Re:False positives? (4, Insightful)

jandrese (485) | more than 6 years ago | (#22695148)

No. This story has been around for awhile and it drives me crazy. We're talking about quantities like 3 parts per trillion on most drugs. It is far far below (many orders of magnitude!) the point at which it would do anything to you, yet so many people seem to nearly panic at the idea of drugs in the water.

I'm just waiting for the study on air to come out.

three questions (5, Funny)

edwardpickman (965122) | more than 6 years ago | (#22695066)

What drugs?

What water supplies?

And how can I buy some of the water?

YAAAYYYYY!!!! (0, Redundant)

Maestro485 (1166937) | more than 6 years ago | (#22695080)

Let me be the first one to welcome our free-drug distributing overlords!

Those proportions sound about right (0)

Anonymous Coward | more than 6 years ago | (#22695082)

given that water is $0.005 per galon

A non-issue! (5, Insightful)

Jane Q. Public (1010737) | more than 6 years ago | (#22695100)

Even cyanide will not significantly affect you in proportions of a few parts per billion. You get a lot more than that from a handful of almonds. As for parts per trillion... just forget it. It isn't worth bothering about.

If you want something to worry about, then start worrying about the antibiotics and growth hormones used in cattle and chickens. That is something real, with documented effects.

Re:A non-issue! (1)

Shados (741919) | more than 6 years ago | (#22695182)

Hey hey...part per trillions are POWERFUL! Ever heard of homeopathy?! ::cough:: /sarcasm

Re:A non-issue! (3, Interesting)

Cadallin (863437) | more than 6 years ago | (#22695372)

This is a definite problem. Our detection technologies are getting damn good. We can reliably detect single molecules in a lot of cases. So how do we deal with that? Sure it sounds good to say 0 parts per trillion of cyanide in drinking water, but what does it mean to accomplish it?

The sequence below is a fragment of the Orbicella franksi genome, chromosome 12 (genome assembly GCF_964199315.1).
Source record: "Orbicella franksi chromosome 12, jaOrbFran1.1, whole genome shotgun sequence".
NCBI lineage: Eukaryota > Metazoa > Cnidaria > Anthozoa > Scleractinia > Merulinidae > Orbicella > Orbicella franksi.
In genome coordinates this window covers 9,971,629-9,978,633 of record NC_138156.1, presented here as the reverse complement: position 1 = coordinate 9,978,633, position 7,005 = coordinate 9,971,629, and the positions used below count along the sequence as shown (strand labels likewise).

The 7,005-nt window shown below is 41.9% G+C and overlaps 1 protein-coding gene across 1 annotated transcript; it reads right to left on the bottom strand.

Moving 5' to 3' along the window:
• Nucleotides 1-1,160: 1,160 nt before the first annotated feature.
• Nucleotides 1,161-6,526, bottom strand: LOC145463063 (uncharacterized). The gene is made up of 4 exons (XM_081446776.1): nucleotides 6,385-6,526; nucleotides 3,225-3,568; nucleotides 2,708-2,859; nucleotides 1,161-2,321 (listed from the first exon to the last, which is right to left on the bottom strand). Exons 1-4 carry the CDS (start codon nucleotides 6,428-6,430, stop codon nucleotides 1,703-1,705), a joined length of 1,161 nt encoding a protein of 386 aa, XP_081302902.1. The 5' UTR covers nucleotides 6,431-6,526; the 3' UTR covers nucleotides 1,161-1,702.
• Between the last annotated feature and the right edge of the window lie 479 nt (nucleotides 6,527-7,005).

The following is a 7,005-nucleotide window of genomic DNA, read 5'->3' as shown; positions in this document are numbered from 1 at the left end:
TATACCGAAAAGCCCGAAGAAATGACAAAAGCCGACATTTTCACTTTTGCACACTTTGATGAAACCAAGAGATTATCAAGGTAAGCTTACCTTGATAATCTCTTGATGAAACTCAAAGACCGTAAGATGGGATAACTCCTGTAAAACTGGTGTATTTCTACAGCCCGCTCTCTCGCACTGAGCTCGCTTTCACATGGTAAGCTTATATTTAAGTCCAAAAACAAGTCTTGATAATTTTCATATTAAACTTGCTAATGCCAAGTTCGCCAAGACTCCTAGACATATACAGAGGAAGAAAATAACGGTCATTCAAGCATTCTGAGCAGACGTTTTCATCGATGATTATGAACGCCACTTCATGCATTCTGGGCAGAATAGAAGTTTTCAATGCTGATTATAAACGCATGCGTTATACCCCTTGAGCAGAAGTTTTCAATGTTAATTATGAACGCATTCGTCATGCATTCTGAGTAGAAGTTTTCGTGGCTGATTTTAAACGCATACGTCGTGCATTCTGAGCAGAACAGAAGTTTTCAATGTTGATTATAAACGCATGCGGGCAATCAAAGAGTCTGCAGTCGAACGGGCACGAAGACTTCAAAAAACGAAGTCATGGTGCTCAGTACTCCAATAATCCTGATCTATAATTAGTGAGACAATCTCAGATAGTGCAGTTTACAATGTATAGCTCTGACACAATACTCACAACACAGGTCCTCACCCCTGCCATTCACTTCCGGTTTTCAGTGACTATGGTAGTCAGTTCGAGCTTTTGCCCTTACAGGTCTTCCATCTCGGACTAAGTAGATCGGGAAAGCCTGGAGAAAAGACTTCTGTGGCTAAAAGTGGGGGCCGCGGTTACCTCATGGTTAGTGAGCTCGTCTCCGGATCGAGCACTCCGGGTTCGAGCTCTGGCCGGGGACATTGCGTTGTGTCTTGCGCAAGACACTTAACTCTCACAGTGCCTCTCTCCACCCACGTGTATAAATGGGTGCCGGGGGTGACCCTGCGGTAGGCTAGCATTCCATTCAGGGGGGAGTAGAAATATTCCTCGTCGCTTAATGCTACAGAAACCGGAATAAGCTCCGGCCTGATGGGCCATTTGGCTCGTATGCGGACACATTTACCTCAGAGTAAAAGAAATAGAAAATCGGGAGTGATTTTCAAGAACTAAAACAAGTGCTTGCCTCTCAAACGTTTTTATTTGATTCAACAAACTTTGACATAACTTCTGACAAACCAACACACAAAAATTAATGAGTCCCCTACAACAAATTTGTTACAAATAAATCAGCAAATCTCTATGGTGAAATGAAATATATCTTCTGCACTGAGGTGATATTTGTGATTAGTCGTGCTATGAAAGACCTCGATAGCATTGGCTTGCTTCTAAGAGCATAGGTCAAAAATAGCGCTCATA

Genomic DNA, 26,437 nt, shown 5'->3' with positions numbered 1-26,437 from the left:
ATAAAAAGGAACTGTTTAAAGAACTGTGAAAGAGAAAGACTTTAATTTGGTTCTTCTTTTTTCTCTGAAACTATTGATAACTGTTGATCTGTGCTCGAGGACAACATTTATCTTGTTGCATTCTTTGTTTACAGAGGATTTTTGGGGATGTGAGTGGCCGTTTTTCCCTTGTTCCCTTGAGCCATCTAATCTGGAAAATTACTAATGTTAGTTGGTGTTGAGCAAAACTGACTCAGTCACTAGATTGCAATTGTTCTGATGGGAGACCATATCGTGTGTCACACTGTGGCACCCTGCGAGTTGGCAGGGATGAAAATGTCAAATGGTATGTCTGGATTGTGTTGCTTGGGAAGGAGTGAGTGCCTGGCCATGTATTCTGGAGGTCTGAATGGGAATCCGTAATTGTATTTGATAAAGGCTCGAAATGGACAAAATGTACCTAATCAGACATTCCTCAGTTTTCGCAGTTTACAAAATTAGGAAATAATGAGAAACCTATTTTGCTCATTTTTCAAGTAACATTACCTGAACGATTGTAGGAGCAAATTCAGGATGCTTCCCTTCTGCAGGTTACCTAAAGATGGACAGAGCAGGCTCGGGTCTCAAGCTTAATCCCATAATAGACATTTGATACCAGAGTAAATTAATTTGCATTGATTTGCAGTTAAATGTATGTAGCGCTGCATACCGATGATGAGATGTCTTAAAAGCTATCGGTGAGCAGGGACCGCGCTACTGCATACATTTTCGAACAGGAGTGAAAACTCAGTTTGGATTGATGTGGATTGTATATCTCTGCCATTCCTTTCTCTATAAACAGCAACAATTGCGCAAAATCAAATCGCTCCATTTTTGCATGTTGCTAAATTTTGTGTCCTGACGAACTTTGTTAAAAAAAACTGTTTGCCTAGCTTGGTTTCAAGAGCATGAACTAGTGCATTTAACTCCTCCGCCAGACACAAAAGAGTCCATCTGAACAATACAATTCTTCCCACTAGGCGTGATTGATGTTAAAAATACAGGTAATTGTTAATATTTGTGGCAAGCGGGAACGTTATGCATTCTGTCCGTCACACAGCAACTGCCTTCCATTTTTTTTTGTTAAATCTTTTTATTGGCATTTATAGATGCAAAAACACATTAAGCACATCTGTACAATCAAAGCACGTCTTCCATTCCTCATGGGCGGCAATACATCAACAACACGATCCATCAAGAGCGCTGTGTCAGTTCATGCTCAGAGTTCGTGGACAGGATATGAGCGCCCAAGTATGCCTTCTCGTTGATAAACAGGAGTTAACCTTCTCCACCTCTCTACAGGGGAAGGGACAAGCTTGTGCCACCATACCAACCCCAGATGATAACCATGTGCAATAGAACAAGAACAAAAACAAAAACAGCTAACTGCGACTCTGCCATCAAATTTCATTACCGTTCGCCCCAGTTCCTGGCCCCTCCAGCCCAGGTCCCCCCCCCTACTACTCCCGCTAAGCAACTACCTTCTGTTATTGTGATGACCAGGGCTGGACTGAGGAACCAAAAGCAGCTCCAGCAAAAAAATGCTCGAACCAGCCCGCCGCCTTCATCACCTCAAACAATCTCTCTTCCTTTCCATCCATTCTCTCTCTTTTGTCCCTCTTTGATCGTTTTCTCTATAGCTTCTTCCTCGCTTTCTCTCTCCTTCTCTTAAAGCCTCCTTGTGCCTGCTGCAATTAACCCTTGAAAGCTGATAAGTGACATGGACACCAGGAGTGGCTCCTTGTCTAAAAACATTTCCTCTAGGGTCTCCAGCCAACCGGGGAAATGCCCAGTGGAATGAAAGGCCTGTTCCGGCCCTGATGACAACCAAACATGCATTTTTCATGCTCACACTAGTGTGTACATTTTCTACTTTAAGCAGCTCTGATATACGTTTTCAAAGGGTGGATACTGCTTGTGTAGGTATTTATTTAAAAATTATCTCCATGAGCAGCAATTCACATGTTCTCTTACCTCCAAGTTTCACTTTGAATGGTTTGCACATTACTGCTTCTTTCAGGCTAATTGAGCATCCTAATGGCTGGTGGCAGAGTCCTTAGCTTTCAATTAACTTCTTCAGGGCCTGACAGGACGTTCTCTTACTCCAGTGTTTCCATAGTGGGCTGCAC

And all of this is muddying the water (har har) and distracting us from other, possibly more pressing concerns like hormones and antibiotic content of industrially produced food. You make a bloody good point, and its something I've worried about for a good while, worried about it because there are peer reviewed studies indicating that it is real, and the effects it has are definitely detectable. Even anecdotally, its starting to concern many (very poorly educated) people in my community when they observe that their 10 and 12 year old daughters are in the advanced stages of puberty. That's becoming the norm, when a century ago it would have been all but unheard of. Even as an anecdotal observation, its causing a significant number of concerned parents.

I wish we had a political candidate who was talking about these things. He or She would be buried by Corporate Agriculture for even mentioning it, but just the mention would bring it to the fore of the political consciousness. I think there are vast areas where such concerns and pledges would poll very well, and that gets politician's attention.

Concentration comparison (1)

call-me-kenneth (1249496) | more than 6 years ago | (#22695102)

C'mon, those are concentrations that would shame a homeopathist [wikipedia.org] . Let's get some perspective here. I think the forthcoming loss of the GIS and WAIS, and subsequent 15m sea-level rise and contingent collapse of human civilisation is a more pressing concern, no?